I’ve been talking to debut historical crime writer Michelle Salter about her work, here’s what she had to share with us all.
What motivates you to write?
I write historical crime mysteries as I love the research as much as the writing. I find it fascinating to take modern day situations and place them 100 years ago.I’m particularly interested in showing how a woman’s role in society has changed in the twentieth century. My debut novel, The Suffragette’s Daughter, is set in 1920 and is the first in a series of mysteries that focus on crimes and social issues affecting women during this era.
Which do you like to write, series or standalones? If you write both, what do you find the difference?
I’m currently busy with the Iris Woodmore Mysteries series. However, I would like to write a standalone gothic novel, possibly switching between two timeframes.
What do you like to do to relax when not writing?
I’ve been a volunteer at my local nature reserve, Fleet Pond, for nearly fifteen years now. At 52 acres, Fleet Pond is the largest freshwater lake in Hampshire and is surrounded by an extensive nature reserve made up of wetlands, woodlands, and dry heathland.
Many local locations feature in my books, and the fictional lake Waldenmere, which plays a prominent role in my next novel, is inspired by Fleet Pond.
Who is your favourite of your characters, why and in which books do they appear?
Percy Baverstock is a favourite of mine and my readers. He’s enjoyable to write because he doesn’t always think before he speaks. He has a grasshopper mind and hops from subject to subject – his mood can change as quickly as his conversation.
He loves to go dancing in the jazz clubs that are springing up in London in 1920. He makes his first appearance in The Suffragette’s Daughter and was only going to feature briefly, but he’s very lovable. He’s become a recurring character and returns in the second Iris Woodmore mystery due out later this year.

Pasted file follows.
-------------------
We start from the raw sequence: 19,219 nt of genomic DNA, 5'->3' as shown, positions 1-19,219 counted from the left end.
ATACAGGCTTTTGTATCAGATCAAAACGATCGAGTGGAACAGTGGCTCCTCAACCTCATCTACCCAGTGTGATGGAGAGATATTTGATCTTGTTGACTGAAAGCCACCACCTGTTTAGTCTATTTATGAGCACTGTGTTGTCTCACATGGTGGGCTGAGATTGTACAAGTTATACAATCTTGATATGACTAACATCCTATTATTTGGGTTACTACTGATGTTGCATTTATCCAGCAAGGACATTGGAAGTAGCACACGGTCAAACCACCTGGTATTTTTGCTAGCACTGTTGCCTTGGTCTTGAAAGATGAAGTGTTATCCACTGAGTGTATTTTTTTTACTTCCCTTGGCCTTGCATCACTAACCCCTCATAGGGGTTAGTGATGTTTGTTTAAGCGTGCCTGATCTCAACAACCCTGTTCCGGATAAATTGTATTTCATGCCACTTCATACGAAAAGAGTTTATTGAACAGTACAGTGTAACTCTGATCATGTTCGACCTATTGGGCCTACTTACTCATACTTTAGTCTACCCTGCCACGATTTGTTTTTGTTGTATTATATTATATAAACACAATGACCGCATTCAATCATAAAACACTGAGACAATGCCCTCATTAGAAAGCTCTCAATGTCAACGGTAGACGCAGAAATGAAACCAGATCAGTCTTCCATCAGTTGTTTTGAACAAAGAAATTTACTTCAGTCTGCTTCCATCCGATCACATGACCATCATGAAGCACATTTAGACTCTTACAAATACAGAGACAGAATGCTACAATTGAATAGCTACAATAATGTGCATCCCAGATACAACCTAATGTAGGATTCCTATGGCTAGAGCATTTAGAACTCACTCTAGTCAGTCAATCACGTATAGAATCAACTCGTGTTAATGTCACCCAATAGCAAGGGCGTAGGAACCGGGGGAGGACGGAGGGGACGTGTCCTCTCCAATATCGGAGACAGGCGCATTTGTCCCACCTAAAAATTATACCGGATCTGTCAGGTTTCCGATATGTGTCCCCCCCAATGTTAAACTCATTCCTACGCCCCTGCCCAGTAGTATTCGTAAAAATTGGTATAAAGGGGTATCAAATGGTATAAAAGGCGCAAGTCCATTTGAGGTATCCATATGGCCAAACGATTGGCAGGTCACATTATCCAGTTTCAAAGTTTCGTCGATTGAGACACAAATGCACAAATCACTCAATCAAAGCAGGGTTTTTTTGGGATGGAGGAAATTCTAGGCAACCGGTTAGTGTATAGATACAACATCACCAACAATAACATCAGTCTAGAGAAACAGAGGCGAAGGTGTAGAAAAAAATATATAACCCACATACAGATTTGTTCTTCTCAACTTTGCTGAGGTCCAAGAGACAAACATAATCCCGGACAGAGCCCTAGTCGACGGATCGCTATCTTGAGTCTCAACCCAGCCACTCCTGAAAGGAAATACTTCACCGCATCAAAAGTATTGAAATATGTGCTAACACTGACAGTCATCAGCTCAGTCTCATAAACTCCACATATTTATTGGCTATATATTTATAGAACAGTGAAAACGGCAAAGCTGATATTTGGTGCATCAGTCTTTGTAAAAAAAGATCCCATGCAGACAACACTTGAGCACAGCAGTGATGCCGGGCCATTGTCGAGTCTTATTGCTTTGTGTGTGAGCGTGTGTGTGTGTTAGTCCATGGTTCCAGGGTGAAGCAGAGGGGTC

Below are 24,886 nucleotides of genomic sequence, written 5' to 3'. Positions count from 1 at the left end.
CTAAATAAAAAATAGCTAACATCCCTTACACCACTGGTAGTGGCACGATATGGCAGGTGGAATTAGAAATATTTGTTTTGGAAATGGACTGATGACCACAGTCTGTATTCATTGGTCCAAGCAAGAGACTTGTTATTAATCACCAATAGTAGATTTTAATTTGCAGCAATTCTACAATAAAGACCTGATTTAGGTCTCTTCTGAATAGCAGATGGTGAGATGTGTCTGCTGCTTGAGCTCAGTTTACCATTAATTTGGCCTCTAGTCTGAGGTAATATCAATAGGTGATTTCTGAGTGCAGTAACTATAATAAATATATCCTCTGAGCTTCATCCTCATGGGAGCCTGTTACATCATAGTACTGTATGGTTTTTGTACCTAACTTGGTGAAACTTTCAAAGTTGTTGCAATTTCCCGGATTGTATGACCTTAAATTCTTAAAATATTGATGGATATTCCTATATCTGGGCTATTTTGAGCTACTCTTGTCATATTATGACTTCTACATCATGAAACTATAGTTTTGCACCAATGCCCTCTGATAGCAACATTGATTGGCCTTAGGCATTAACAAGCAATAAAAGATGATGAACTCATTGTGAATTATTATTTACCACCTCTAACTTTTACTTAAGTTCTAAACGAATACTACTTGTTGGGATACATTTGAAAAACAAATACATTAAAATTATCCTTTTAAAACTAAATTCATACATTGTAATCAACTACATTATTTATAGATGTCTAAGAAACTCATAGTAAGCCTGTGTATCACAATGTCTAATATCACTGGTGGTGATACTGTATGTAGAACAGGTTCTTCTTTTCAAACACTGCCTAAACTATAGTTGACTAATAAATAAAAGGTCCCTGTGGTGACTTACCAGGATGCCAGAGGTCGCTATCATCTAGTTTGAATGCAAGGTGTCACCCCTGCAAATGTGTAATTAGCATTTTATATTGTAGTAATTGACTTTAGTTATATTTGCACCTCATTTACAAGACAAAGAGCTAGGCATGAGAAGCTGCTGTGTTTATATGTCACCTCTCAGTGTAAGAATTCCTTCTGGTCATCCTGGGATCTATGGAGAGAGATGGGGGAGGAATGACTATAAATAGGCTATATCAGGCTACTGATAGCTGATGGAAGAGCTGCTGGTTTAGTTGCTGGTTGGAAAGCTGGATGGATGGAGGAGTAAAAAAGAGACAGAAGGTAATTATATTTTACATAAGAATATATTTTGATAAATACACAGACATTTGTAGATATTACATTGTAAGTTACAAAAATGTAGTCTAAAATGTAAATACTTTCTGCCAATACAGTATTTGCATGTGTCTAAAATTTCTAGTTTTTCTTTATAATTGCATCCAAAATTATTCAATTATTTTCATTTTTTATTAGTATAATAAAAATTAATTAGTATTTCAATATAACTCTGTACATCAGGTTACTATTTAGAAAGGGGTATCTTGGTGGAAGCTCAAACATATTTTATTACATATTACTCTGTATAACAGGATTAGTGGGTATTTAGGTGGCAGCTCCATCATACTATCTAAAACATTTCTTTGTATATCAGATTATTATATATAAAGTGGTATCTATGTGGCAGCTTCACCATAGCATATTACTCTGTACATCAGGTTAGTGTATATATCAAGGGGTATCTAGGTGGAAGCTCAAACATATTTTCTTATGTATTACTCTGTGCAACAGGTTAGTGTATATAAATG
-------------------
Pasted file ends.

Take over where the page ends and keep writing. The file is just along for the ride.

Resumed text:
Who is your least favourite of your characters, why and in which books do they appear?
Sir Nigel Bostock is a particularly obnoxious character who appears in The Suffragette’s Daughter. He’s a snob and a chauvinist. He takes his privileged life for granted and shows little empathy for others. I’m sure most readers will have come across someone in their lives who shares a few of Sir Nigel’s boorish traits!
Tell us about your last book…
The Suffragette’s Daughter is a historical crime mystery set in 1920. It’s a period of rapid social change, but even in these progressive times, it can still be deadly for a woman to show too much strength.
Rather than the stylised world of the flapper girl, I wanted to explore the reality of Britain in the aftermath of the Great War and the suffragist movement. It was a period of empowerment and greater independence for some women, but the reality for many others was that their lives were the same as they had been a decade earlier.
Inspiration for the novel struck in the summer of 2018 on a guided tour of the Houses of Parliament. Westminster Hall was hosting an exhibition to mark the centenary of the Representation of the People Act of 1918 – a significant milestone in the suffrage movement.
Despite introduction of the Act, a third of the adult female population in this country still didn’t have the right to vote. The fight for equal representation was far from over – and the seeds for The Suffragette’s Daughter were sown.
What’s coming next…
I hope the second book in the Iris Woodmore Mysteries series will be out later this year, and I’m currently working on a third.
I’m enjoying exploring the maturation of my lead character. Iris is a young woman who’s stepped outside of social convention, and while some doors have opened, others have been slammed firmly in her face.
I hope younger readers of my novels will appreciate the challenges their predecessors faced and how much we owe to the suffrage movement.
Anything else you want to share?
The Suffragette’s Daughter is now available from Amazon.
Michelle Salter is a historical crime fiction writer based in north east Hampshire, UK.
Michelle works as a copywriter and has written features for national magazines. Her love of social history influences her writing, and her novels explore how events from 100 years ago reflect the world we live in today.
When she’s not writing, Michelle can be found knee-deep in mud at her local nature reserve. She enjoys working with a team of volunteers undertaking conservation activities on land and in water, repairing riverbanks, sloshing around in the marshes and driving a tractor badly.
If you’d like to be the first to hear the latest news on novel releases and works in progress, visit https://www.michellesalter.com to subscribe to Michelle’s newsletter.
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Thank you, Michelle for sharing with us, and best of luck with the debut.